Slider

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Alps SKBM White clicky switch with white slider

A slider is in keyboard terms a plunger that slides downwards when the key is pressed, and vice versa in the other direction when the key is released. Not all plungers are sliders - sliders are restricted by guide-rails or by the walls of a tight-fitting shaft. A plunging-shaft that is cylindrical is often called a barrel. Another common word for plunger is stem (especially in Cherry terminology) although it is more helpful to use "keystem" to refer to the shaft atop the slider onto which the keycap is placed (something that many sliders do not have).

Most keyboard switch mechanisms contain a slider. A slider can be integrated into the bottom of a keycap or have a keycap mount on the top side. Most mechanical keyboard switches have the sliders locked into discrete switch components while most rubber dome switches have the sliders in the bottoms of the key caps.

A key could have one or more secondary sliders for stabilising a key, often as a complement or a cheaper alternative to a stabiliser bar. Sliders are sometimes also used for connecting keycaps to stabiliser bars hidden inside a keyboard.

Colour

With some switches the colour of the slider/stem is significant in telling the variation of the switch.

For instance, the colour of an Alps SKCL/SKCM series switch's slider suggests what force curve is used. For example green sliders typically indicate linear switches, while blue sliders are always found in clicky switches. Acer switches resemble Alps switches and came with both white and black sliders, but the colour of the slider has no known significance.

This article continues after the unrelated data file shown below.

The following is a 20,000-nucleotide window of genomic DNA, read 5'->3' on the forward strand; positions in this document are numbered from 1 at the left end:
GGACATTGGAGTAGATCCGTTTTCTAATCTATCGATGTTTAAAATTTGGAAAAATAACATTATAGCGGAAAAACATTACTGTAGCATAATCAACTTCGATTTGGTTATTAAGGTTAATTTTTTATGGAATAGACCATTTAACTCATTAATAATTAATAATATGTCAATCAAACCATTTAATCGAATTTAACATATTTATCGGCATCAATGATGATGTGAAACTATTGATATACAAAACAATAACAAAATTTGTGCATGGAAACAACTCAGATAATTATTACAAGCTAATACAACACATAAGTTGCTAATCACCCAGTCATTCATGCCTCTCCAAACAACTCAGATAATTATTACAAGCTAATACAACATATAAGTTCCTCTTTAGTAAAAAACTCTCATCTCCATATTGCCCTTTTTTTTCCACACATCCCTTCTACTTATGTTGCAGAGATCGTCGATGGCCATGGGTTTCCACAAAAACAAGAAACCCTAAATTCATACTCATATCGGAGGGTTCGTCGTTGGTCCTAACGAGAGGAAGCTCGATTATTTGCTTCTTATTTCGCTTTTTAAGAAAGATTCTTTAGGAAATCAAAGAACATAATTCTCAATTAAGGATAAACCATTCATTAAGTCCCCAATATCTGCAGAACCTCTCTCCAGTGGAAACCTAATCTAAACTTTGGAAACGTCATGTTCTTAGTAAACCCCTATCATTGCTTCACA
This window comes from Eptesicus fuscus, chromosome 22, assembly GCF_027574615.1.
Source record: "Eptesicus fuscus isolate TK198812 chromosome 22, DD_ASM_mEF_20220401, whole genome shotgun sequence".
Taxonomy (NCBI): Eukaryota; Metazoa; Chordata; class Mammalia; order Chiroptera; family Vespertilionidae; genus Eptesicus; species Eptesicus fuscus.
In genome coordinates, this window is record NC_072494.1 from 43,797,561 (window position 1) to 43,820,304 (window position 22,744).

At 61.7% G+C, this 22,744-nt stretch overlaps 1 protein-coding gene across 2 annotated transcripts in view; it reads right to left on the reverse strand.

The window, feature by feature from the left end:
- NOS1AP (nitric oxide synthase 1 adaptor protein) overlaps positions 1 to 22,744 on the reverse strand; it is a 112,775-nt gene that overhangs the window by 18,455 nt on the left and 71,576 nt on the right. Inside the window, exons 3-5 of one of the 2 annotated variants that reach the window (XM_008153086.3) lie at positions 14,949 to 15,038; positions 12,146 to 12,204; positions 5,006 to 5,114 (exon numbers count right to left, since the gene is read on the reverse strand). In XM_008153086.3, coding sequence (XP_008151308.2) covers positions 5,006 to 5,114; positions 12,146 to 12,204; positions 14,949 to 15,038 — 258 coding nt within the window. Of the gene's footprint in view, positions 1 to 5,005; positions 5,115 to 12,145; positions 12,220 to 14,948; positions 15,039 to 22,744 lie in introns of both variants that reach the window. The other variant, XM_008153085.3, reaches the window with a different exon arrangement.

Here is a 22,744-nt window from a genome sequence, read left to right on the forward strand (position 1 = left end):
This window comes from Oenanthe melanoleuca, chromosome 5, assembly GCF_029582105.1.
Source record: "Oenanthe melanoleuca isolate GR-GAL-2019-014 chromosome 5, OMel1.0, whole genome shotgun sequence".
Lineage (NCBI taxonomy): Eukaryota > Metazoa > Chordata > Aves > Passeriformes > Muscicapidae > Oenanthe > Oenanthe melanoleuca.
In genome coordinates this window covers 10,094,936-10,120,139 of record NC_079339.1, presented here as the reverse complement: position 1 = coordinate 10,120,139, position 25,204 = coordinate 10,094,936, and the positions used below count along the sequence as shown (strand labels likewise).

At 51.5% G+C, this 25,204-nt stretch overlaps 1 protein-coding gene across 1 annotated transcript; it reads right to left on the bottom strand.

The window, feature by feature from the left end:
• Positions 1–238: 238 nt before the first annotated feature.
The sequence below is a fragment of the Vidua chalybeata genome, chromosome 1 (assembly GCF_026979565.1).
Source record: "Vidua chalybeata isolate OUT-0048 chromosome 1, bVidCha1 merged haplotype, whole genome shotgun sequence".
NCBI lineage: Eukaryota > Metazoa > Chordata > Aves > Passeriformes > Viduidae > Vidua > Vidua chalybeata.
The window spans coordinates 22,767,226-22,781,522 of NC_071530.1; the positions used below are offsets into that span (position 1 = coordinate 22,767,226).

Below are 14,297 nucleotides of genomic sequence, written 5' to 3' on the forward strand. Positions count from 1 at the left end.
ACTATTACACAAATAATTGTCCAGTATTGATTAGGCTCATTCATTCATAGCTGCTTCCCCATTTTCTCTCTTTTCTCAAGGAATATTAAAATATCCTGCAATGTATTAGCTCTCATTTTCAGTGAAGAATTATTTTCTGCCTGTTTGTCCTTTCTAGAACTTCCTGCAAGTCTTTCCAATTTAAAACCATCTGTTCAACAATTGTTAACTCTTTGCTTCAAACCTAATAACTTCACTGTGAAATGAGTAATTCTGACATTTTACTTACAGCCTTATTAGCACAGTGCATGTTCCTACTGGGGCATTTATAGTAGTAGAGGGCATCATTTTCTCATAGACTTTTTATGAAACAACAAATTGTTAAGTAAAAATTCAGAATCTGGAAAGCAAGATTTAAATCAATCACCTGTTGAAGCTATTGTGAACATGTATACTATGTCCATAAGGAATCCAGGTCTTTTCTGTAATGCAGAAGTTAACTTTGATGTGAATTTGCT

For all current production Cherry MX switches, the colour of the stem guarantees the force curve of the switch, and whether audible feedback is provided. For example brown signifies 45 cN tactile while blue signifies 50 cN clicky. Some older switches lack pigmentation; a colourless slider could be Cherry MX Clear, but it could also be one of several other switches, including Cherry MX White if the slider has a cam to denote hysteresis.

White

Switches with white sliders can be referred to as "white" or "clear" depending on the brand. With Cherry switches, "white" refers to sliders with white pigmented plastic, while in most other cases, "white" refers to unpigmented, colourless plastic. Cherry describe colourless plastic as "clear", which may allude to its subtle translucency and reduced reflectiveness.

Use with dome switches

Rubber dome switches require a stem that extends from the top of the keycap down to the top of the dome, which is used to depress the dome. In most cases the stem is a slider that is part of the keycap, but many rubber dome keyboards are fitted with discrete sliders. Topre continues this practice today.

One example is the AppleDesign Keyboard model M2980, which came in variants with either discrete sliders or with the sliders in the bottom of the keycaps.

Mounting

The interface between the keycap and the switch is called the keycap mount. Two widely used mounts are called "Cherry MX Mount" and "Alps mount", as used by Cherry and Alps respectively. Numerous types of switch including Alps SKCL/SKCM series, the Acer switch and the Monterey switch all share the "Alps mount", as do some rubber dome keyboards; the keycaps of these switches are fully interchangeable. There are also rubber dome keyboards that use the "Cherry MX mount" via sliders, and will consequently take keycaps designed for Cherry switches.

Function